Fast landslides induced by rainfall impose considerable damage on infrastructure and cause major casualties worldwide. Static liquefaction is one of the triggering mechanisms mentioned frequently in the literature as a cause of this type of landslide. The scaling laws required to model this mechanism in the geotechnical centrifuge are developed, and it is shown that either a reduction in the soil pore size or use of a viscous pore fluid is needed to unify the time scaling factors of contractive volume change of the saturated voids and dissipation of the excess pore pressure generated. The latter option was used in this research; therefore, the influences of the viscous pore fluid on the hydromechanical characteristics of a silty sand were investigated. Subsequently, geocentrifuge tests were conducted to compare the behaviour of a slope having a viscous solution as the pore fluid with that of a model with water as the pore fluid. Both slopes were subjected to rainfall, and the evolution of the pore pressure and surface movements were monitored.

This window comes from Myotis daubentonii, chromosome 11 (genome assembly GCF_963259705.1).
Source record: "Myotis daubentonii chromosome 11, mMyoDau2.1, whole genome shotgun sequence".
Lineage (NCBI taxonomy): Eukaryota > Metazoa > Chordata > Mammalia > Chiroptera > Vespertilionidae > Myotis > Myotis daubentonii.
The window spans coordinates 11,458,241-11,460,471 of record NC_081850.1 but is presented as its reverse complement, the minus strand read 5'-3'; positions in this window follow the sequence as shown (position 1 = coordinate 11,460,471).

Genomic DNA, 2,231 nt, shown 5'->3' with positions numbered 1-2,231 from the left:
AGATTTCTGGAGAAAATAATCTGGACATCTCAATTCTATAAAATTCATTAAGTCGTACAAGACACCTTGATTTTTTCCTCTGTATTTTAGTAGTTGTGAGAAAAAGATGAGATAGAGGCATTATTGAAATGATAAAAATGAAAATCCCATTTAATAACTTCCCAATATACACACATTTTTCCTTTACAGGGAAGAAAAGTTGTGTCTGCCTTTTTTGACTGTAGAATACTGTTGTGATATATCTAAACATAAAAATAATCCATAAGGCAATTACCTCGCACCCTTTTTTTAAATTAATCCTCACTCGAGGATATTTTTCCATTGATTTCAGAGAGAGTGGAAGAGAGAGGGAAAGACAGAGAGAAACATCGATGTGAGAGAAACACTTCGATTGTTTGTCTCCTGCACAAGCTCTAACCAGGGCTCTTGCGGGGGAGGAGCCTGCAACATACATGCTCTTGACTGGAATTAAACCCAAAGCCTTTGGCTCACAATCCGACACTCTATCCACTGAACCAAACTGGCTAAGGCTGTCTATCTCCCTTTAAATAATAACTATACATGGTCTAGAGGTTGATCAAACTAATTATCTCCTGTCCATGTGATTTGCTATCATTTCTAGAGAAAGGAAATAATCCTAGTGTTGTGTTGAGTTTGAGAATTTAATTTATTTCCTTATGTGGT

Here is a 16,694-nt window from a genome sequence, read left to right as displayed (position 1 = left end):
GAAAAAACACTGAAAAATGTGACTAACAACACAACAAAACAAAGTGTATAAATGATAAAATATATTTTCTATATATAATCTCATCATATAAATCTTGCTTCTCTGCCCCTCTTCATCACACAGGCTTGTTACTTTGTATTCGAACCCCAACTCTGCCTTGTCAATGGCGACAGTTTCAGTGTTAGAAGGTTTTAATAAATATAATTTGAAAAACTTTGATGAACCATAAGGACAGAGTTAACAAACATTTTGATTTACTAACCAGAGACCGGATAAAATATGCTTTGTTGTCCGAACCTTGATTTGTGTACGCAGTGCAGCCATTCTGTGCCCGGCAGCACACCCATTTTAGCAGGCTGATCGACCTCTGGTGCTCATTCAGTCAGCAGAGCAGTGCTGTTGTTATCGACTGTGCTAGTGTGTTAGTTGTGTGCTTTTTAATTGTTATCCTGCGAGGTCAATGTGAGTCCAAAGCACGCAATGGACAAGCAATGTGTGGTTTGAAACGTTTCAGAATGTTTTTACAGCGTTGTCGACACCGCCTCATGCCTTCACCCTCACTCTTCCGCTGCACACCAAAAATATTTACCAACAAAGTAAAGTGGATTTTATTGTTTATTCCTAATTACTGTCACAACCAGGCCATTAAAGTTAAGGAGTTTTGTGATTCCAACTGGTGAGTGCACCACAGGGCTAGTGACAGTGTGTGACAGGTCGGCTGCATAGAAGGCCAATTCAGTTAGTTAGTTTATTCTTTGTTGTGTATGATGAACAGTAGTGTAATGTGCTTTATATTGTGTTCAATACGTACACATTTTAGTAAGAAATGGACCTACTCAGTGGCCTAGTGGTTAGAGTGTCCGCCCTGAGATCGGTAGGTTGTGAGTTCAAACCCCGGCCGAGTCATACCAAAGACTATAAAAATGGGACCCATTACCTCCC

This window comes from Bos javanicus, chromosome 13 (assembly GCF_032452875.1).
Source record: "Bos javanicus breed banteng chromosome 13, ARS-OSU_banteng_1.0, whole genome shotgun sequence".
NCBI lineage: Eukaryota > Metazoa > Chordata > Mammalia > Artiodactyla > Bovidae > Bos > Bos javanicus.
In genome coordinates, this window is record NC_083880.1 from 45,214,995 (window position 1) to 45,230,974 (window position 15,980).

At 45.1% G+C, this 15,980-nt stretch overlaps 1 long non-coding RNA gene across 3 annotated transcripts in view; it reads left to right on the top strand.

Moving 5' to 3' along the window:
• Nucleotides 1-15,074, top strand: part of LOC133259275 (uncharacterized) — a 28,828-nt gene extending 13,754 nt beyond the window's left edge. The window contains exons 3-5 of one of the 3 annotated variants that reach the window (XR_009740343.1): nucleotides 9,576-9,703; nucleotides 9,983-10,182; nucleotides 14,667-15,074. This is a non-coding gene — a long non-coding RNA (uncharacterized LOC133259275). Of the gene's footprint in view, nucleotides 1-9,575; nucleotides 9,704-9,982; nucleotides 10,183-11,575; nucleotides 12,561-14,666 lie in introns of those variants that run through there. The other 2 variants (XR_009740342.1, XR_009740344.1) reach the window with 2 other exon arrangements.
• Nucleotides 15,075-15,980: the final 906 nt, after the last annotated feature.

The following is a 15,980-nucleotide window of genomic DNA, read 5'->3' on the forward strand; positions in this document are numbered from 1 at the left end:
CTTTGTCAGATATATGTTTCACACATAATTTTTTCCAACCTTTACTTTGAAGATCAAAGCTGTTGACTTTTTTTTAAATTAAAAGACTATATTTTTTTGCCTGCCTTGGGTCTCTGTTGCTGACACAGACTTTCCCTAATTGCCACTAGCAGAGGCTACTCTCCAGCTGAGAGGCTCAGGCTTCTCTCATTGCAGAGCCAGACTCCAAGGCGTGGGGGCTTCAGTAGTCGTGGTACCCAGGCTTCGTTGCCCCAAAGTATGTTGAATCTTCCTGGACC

- Geotechnical centrifuge modelling
- Static liquefaction
- Unsaturated soils
- Viscous pore fluid